When we reviewed this cigar, I seem to remember one of us mentioning that Quintero would be on our short list of starter cigars – but only if you enjoy heartier foods and drinks, as it will stand up a little bit better to your preferences. For sure, this is not a mild cigar; but there’s no harshness to this smoke, either. Instead, expect a floral aroma, earthy flavors and favorable price point for what is, actually, a rather beefy Dominican cigar...so take it slow.
Joya de Nicaragua Cabinetta Serie
Because of their super-full bodied reputation, you may be surprised by my including a Joya on this list. Don’t be: the Cabinetta is much less aggressive, thanks to some select Nicaraguan long fillers that actually smoke like velvet. I like the Joya Cabinetta Churchill as a beginner cigar here because it’s undersized versus other Churchills, making it a little easier to consume. Just be sure to pace yourself, so it doesn’t punish you - It is still a Joya, after all.
My Father Connecticut
For those of you who are new to My Father cigars, here’s the 411: peppery, rich n’ satisfying Nicaraguan smokes are what they do best. But – surprise – Don Pepin can do mild, smooth and creamy just as well, as you’ll see in the My Father Connecticut. Still very flavorful by way of a Nicaraguan tobacco core, the Ecuador CT wrapper is icing on the cake. If you pick this highly-rated My Father as one of your starter cigars, I’ll bet it’s still in your rotation years from now.
New World Connecticut by AJ Fernandez
AJ Fernandez is another cigar maker based in Nicaragua, and who accents many of his blends with peppery, home-grown leaf. And though it’s intended to be a mild Connecticut, there’s no shortage of tangy bite in New World. This is a great way to dive head first into the deep end of more flavorful starter cigars: the smoke is lush and creamy, the aroma is sweet and enticing, the flavors more nutty and mellow, the price tag pretty inviting.
The ideal starter cigar has some body, without the bite…and that’s what makes this Fonseca an attractive entry on our list. Dominican tobaccos are “tercio aged” – an old Cuban method of deep fermentation, where the tobaccos are baled up in the bark of palm trees to achieve optimal flavor and an oh-so-smooth smoking experience. The Fonseca Classic has been a standard for years; try the Fonseca Serie F if you find this verison a little too mild for your tastes.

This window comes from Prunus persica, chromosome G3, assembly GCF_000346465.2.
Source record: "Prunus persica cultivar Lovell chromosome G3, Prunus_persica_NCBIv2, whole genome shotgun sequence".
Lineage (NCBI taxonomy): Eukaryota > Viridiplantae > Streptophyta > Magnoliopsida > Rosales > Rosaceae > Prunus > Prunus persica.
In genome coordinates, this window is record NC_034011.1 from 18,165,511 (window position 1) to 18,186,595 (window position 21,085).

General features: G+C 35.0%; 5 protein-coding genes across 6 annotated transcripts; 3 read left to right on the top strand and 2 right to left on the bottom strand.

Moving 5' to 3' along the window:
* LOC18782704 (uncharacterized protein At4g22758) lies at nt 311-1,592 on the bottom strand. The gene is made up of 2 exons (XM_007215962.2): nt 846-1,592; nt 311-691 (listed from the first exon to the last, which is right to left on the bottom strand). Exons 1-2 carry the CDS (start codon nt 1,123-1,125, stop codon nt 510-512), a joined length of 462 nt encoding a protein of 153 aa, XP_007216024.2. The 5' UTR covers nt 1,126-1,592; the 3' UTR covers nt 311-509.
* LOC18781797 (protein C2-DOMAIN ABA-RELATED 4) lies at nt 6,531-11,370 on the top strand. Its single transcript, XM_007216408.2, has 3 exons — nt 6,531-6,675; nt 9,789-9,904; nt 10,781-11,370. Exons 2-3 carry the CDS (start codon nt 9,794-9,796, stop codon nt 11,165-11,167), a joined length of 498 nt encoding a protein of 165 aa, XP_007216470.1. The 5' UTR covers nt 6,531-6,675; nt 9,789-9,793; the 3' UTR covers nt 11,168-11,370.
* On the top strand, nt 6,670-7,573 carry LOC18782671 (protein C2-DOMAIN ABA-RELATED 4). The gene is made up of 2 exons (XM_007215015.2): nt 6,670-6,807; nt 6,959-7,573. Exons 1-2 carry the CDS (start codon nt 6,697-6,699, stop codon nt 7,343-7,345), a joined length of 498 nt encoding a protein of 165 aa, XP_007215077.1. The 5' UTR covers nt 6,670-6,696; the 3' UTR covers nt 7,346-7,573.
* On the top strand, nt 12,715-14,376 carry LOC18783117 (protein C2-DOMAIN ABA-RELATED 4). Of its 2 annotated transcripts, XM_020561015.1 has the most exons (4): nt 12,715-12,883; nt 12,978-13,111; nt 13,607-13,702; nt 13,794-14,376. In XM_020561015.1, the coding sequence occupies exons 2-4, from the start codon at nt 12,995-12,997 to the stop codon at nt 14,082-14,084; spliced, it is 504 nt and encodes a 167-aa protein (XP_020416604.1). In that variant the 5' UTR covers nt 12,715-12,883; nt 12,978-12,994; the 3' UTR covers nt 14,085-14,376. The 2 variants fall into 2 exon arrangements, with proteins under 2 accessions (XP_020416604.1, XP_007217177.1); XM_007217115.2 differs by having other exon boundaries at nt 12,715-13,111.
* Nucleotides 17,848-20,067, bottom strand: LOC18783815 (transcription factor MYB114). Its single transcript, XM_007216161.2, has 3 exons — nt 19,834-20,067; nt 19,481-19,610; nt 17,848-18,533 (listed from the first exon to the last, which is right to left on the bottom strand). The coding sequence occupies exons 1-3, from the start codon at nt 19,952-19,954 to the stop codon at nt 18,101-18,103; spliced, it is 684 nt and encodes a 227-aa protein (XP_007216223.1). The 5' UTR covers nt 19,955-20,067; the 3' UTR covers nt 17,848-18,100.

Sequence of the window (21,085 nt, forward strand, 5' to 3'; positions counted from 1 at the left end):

Cusano has unveiled a decidedly straightforward smoke: Dominican long fillers, Connecticut wrapper (sometimes you just don’t mess with a tried-and-true recipe). The blend is decidedly mild; so is the hit to your wallet, making it worth your while to give this premium a go-round to see if you like “the Dominican flavor profile."
Excalibur has been a go-to starter cigar since the boom – it’s also been a staple on just about every golf course in America. A spinoff of Hoyo de Monterrey (one of the OG’s of the cigar game), this Honduran legend features an A-grade Connecticut Shade wrapper. A peek behind the curtain reveals Honduran and Nicaraguan tobaccos, along with a heaping scoop of Piloto Cubano tobacco from the Dominican. If you want an old-school intro into the world of cigars, do it with Excalibur.
Not all Dominican tobacco is the same – as you learn more about cigars, you’ll see that tobaccos from the same country can exhibit wildly different tastes. In the case of Avo Classic, you get ‘em all rolled in to one, as five different tobacco varietals are combined under a luxury class Ecuadorian Connecticut outer layer. If mild, creamy and delicious sound like the ideal combo to you, it’s worth your time to add Avo to your must-try list.
Now for some standard "go-to's" that I skipped, but that would well be worth your while to try as you smoke your way through the myriad starter cigars out there. Consider these if you’re in a pinch and not ready to rock the boat with some of my off-the-beaten-path picks above…
Montecristo – your first cigar doesn’t need to come with a steep, $12 cover charge. It certainly can, I’m just saying it doesn’t have to. But as with many things in life, you do get what you pay for.
CAO Gold – this has been a standard starter for years. Mild n’ mellow, this is a great pick if you want a straight up, traditional no-nonsense smoke.
Plasencia Reserva Organica – if you’re new to cigars and want the “authentic” taste, go with Plasencia’s 100% organic tobacco blend. You can pat yourself on the back for being so earth-conscious too.
The Judge Volume 2 – a newcomer from Jesus Fuego, this new version of the Judge is tamed by a Connecticut wrapper…just know that if you like it, I expect you’ll be chasing the fuller-bodied original in no time.
Macanudo – like a 6” putt, Macanudo is a gimme in the world of starter cigars. The blend is smooth; a full generation of cigar lovers were introduced to handmade premiums with some smooth Macanudo magic – if you want in on tradition, grab one and do your part.
Romeo – cigar lovers by the millions have been trained at the knee of the master: Romeo. If you’re feeling overwhelmed by the selection in front of you, go for Romeo y Julieta – it’s almost a can’t-miss strategy.
Almost anything from the original Fuente line – whether it’s their Cameroon-wrapped picks that have been staples since the dawn of the modern era of premium cigars, or even their under-the-radar Montesino cigars, those who enjoy mild cigars wouldn’t steer you anywhere else than Fuente. Hint: listen to them, if only to see why they enjoy their Fuentes so much.
My cigar rookie friends, that list should give you some solid starter material to work with. Don’t panic over the amount of info I’ve given with each blend – if you’re going to get into cigars (or deeper into cigars), it’s worth taking the time to figure out what you like and why – and really enjoy the experience that smoking a good cigar can bring you. Happy Hunting!
Got other picks for some good starter cigars, or want to tell us what was your first? Comment below!